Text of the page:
David Cameron has been accused of "lazy and misguided" policy-making after he said a poor grasp of English left Muslim women in the UK "more susceptible" to the lure of extremism.
Baroness Sayeeda Warsi - a former Conservative chairman - said he was guilty of "stereotyping communities".
The PM said he wanted to help women learn English to improve integration.
But he also suggested failing to learn English could affect people on spousal visas who wanted to settle in the UK.
The government says 22% of Muslim women living in England speak little or no English - a factor it argues is contributing to their isolation.
Mr Cameron has announced a £20m fund to provide English lessons in homes, schools and community facilities. The money will be targeted at "specific communities" identified by a review into segregation that is being conducted by Louise Casey, head of the government's "troubled families" unit.
Speaking to BBC Radio 4's Today programme, Mr Cameron said the push on language was "about building a more integrated, cohesive, one nation country where there's genuine opportunity for people".
He also said that while he accepted there was no "causal connection" between poor English and extremism, a better grasp would make communities "more resilient" to threats of radicalisation from so-called Islamic State - or Daesh.
"If you're not able to speak English, you're not able to integrate, you may find, therefore, that you have challenges understanding what your identity is and you could be more susceptible to the extremist message that comes from Daesh," he said.
Lady Warsi - who was the first female Muslim cabinet minister - welcomed the new money for language teaching, but told The World at One: "This lazy and misguided linking, and what I saw once again as stereotyping of British Muslim communities, I felt took away from what was a positive announcement."
She went on: "I think it is lazy and sloppy when we start making policies based on stereotypes which do badly stigmatise communities."
New rules will mean that, from October, people coming to the UK on five-year spousal visas will have to take a test half way through that period to show they are making efforts to improve their English.
Asked what would happen to those who failed, Mr Cameron said: "They can't guarantee that they'll be able to stay."
He later expanded, saying that if they were not found to be making progress after two-and-a-half years there would be no guarantee they would be able to "go to the full stage and retain their visa".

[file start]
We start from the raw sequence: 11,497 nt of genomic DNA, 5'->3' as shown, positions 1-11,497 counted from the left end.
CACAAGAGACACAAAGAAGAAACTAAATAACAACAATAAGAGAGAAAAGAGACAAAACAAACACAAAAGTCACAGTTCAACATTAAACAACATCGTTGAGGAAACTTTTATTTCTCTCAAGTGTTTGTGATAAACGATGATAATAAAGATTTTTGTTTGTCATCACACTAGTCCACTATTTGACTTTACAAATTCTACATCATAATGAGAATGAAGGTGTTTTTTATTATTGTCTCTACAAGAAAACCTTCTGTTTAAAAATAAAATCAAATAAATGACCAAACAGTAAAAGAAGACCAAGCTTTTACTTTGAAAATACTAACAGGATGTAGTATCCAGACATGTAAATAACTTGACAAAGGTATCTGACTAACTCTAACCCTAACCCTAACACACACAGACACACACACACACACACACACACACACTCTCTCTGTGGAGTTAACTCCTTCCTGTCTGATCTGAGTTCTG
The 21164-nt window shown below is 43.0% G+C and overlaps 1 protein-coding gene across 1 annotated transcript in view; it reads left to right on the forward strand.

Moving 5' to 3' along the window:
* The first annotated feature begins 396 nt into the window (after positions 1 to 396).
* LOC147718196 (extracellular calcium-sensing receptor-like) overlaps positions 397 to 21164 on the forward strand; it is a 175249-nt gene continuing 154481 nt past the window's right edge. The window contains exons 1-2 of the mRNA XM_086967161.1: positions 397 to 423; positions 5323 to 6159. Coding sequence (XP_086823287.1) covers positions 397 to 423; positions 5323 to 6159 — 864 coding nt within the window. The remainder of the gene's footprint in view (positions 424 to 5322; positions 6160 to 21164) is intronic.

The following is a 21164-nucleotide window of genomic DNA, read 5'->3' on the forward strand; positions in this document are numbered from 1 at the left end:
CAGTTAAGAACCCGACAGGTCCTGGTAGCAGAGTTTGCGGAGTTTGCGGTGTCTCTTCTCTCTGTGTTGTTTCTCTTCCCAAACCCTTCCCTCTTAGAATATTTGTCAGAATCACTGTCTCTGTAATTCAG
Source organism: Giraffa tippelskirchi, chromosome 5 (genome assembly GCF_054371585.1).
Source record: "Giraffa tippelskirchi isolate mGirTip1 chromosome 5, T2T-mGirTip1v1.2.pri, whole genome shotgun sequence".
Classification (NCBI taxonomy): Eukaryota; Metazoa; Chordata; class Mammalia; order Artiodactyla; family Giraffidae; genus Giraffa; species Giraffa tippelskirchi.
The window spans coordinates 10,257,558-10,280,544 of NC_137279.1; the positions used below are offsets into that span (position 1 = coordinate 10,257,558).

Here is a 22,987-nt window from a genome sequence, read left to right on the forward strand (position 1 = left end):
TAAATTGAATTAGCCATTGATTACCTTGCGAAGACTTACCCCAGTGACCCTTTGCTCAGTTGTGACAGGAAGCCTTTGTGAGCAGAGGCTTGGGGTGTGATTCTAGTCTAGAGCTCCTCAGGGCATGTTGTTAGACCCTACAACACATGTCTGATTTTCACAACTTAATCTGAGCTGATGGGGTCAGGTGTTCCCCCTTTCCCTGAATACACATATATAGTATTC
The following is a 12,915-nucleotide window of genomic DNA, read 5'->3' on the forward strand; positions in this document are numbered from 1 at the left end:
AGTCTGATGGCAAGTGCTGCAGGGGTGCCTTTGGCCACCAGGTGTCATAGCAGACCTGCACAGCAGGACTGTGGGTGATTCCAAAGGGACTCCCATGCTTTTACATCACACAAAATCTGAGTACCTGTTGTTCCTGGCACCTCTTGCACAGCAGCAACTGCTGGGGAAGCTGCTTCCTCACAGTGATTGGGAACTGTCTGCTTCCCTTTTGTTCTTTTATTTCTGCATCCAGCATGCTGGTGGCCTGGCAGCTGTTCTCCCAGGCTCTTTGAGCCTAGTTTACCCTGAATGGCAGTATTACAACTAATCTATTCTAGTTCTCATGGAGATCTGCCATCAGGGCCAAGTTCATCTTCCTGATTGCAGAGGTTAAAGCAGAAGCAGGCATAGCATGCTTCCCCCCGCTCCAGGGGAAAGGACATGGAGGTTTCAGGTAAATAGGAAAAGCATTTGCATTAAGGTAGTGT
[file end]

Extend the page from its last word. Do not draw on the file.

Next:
The BBC's political correspondent Alex Forsyth said the government was absolutely not suggesting people could be deported if they failed to reach the required level, but that language skills would be one factor taken into account when deciding whether to extend a person's right to remain.
Lady Warsi said "threatening" women - even those who have children in the UK - with being "sent back" was "a very unusual way of empowering and emboldening women".
Mohammed Shafiq, chief executive of the Ramadhan Foundation, accused Mr Cameron of "using British Muslims as a political football to score cheap points to appear tough".
"There are three million Muslims in this country and the prime minister chooses to focus on a very small minority of extremists when clearly the majority of British Muslims reject extremism."
Women arriving in the UK under a spousal visa are currently expected to have English skills at the internationally-recognised A1 beginner level - roughly equivalent to a native-born child starting primary school.
Under the new rules, the women would be expected to have reached the A2 - elementary - level after two-and-a-half years, and B1 - intermediate - after five years.
Shuja Shafi, secretary general of the Muslim Council of Britain, welcomed the plans for language tuition but said: "The prime minister's aim to have English more widely spoken and for better integration falls at the first hurdle if he is to link it to security and single out Muslim women to illustrate his point."
Shadow home secretary Andy Burnham said Mr Cameron's "clumsy and simplistic" approach was "unfairly stigmatising a whole community".
"There is a real danger that it could end up driving further radicalisation, rather than tackling it."